In any delta, changes in the depth of water, variations in the rate or nature of sediment supply and alterations in the strength and direction of water currents are reflected in the character of the sediment laid down. If these factors change gradually, there should be a vertical transition from one rock type to another (ie relationship with depth mainly). The further out to sea, lighter (finer grained) sediment will be deposited due to the lower energy away from the dynamic river. Similarly, coarse grained sands are closer to the land as they are heavier and sink in higher energy environments. As this process continues and the delta front grows, it is logical to see that fine sediment deposited further out to sea will gradually be covered by coarser material. Generally, then, we have a cycle which coarsens as we travel up the sequence. This assumes no tectonic or sea level change factors which would influence the deposition style. The cycle model can be seen in Fig 8 and is recorded in the Saddleworth surrounding region (Oldham and Ashton areas) as shown in figure 9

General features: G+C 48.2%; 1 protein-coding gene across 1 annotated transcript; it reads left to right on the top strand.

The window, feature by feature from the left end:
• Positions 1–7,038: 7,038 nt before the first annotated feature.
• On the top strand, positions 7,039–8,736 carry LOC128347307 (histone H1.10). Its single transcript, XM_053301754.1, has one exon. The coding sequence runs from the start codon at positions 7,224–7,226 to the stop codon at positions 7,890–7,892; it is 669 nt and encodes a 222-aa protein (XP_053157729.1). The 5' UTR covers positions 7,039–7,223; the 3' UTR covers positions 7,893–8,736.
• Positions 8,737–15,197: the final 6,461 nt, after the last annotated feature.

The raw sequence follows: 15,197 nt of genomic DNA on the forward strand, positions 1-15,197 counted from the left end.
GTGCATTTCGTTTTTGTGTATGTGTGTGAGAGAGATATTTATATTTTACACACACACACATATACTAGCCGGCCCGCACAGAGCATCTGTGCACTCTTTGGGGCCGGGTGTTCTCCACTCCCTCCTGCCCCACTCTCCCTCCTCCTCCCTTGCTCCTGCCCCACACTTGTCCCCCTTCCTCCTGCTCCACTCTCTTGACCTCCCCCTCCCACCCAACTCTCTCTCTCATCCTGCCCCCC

Fig 8

Fig 9

After all these sediments were laid down in the upper Carboniferous, the formation of the supercontinent known as ‘Pangea’ caused the formation of mountainous in a process known as orogeny. This was caused by plate collision and compression which results in the uplift of land. This caused the rocks in Saddleworth to be folded and faulted which can be seen in the dipping beds in the Diggle exposures (next page). As a result, the Pennines were formed, a volcano was thought to exist over Dartmoor (leaving the remnant granite - radiometrically dated at 300-280 Ma yrs BP) and rocks all over the British Isles were folded and altered by extreme pressures and temperatures.

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